The following is a guest post by Chris Jones.
Count another bastion of major network television among the endangered species. CBS and Turner Sports recently announced that TBS will broadcast the NCAA men’s basketball tournament semifinal games in 2014 and 2015. The Final Four always had been broadcast on major network television prior to the latest agreement.
The Final Four joins “Monday Night Football” and the college football bowl system (minus one game in 2012) that have made the transition to cable (or satellite) television. According to Sports Illustrated, cable subscription fees are the underlying factor that several major sporting events are cutting ties with the Big Four television networks (ABC, CBS, NBC and Fox). Those over-the-air networks don’t charge viewers broadcast fees.
While traditionalists may lament the loss of another sports broadcast entity from the Big Four, the significance of the transition is minimal. Only 5.1 percent of American households had only over-the-air television in 2012.
As new subscribers choose the right TV service for their in-home entertainment — whether it’s a cable company such as Comcast, satellite TV or internet streaming — they will have no problems making the transition from watching the Final Four on CBS to watching on TBS. College basketball fans already may have anticipated the Final Four moving away from original network TV. In 2010, CBS and Turner Sports entered into a 14-year exclusive media rights partnership with the NCAA to broadcast the NCAA Tournament, beginning in 2011.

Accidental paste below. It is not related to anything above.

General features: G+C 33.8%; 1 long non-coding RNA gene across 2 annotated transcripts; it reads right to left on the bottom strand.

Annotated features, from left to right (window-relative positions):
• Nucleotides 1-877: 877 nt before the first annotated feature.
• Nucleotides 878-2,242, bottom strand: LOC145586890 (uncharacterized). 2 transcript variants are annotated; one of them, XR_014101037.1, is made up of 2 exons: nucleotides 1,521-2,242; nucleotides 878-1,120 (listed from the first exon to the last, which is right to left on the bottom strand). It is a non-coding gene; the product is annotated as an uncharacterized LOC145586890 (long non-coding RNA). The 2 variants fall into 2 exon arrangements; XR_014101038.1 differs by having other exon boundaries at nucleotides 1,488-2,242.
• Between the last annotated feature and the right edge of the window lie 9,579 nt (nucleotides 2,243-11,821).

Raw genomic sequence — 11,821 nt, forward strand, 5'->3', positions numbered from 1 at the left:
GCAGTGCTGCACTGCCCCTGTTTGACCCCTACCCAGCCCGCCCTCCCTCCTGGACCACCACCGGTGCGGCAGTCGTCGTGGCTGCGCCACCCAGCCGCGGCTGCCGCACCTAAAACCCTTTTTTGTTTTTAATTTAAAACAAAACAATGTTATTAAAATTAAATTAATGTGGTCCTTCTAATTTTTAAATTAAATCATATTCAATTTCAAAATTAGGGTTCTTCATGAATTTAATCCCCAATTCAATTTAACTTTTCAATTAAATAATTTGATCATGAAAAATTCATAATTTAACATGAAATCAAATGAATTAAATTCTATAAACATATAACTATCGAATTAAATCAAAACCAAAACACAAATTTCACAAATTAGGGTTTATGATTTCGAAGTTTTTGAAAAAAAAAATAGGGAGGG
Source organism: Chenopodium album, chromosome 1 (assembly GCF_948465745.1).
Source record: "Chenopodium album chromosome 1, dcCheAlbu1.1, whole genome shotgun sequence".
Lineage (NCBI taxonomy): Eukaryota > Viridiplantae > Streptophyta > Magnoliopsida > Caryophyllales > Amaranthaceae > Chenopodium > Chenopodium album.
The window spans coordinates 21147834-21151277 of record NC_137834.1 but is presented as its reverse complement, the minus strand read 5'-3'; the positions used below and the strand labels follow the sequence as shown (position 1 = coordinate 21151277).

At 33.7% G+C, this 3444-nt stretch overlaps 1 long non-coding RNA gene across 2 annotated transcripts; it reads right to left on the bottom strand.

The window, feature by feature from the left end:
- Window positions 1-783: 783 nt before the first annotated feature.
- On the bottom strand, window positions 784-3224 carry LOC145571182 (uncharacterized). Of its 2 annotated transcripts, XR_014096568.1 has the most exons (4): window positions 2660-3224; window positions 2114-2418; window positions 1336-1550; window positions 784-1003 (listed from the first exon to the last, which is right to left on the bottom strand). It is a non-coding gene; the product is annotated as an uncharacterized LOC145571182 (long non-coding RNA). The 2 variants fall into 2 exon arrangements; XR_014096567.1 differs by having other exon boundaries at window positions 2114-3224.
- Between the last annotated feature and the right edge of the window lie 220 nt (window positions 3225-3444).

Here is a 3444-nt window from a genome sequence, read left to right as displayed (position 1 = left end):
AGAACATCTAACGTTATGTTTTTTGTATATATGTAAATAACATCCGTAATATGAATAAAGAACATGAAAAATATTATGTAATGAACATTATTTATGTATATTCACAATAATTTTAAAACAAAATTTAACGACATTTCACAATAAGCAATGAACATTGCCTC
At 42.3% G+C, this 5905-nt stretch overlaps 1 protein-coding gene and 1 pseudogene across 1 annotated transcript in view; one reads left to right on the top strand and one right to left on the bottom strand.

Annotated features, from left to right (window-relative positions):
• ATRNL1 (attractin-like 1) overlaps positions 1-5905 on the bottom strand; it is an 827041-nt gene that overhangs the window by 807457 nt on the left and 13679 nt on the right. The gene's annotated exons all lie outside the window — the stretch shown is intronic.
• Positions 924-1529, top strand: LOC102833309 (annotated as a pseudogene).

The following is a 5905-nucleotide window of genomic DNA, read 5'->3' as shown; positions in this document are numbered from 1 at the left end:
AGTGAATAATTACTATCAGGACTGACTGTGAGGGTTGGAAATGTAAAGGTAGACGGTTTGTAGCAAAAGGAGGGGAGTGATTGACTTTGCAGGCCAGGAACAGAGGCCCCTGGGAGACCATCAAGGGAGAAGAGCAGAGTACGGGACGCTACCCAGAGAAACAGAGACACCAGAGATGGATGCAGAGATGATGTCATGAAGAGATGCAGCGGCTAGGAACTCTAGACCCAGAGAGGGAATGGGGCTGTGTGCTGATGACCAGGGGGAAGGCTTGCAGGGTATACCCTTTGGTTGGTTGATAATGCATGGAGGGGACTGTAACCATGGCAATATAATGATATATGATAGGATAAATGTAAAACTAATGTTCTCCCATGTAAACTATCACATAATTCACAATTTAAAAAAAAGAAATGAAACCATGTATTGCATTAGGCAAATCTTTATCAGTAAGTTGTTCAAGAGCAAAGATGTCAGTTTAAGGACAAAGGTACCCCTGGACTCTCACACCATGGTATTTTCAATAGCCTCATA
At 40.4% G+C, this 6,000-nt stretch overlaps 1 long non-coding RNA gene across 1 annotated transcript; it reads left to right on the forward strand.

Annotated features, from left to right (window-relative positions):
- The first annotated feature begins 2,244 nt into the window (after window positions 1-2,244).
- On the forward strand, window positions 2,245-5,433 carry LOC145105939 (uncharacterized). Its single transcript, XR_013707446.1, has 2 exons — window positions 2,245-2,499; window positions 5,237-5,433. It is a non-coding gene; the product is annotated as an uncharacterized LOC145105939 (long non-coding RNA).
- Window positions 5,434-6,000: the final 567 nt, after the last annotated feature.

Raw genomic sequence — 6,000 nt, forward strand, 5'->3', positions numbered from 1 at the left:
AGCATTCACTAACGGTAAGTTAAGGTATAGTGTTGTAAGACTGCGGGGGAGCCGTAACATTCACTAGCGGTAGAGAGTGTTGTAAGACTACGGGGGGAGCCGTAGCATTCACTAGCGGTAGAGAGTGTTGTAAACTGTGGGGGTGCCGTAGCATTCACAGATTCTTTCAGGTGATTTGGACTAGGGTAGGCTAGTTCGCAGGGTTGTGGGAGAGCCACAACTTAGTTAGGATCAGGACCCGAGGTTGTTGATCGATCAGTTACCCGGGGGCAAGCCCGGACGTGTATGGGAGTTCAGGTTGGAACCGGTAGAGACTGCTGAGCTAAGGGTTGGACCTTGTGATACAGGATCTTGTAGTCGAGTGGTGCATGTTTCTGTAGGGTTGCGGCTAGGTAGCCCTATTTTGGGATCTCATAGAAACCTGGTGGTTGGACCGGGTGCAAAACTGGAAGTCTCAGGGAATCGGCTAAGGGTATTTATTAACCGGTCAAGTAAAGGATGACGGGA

TBS and its sister stations, TNT and TruTV, began sharing early round coverage of the tournament with CBS. According to the NCAA.com, the 2013 edition of the “Big Dance” had the highest rating that tournament has had in 19 years with 10.7 million total viewers. That was an 11-percent increase from 2012, according to the Nielsen ratings.
Sports fans didn't require an excessive amount of time to get used to the fact that "Monday Night Football" was moving from ABC to ESPN in 2006. And according to 2012 TV ratings, TBS is actually in more households than ESPN. The Final Four transition also should get college basketball fans ready for the rotation of the Final Four games and the national championship game between CBS and TBS.
CBS will broadcast the national championship game in 2014 and 2015. In 2016, TBS will broadcast both the semifinals and the national championship game. CBS will handle all Final Four duties in 2017. Sports Illustrated adds that TBS also will share broadcast duties with CBS of regional finals games. Previously, CBS covered all the regional finals telecasts.
The CBS-Turner deal with the NCAA runs through 2024.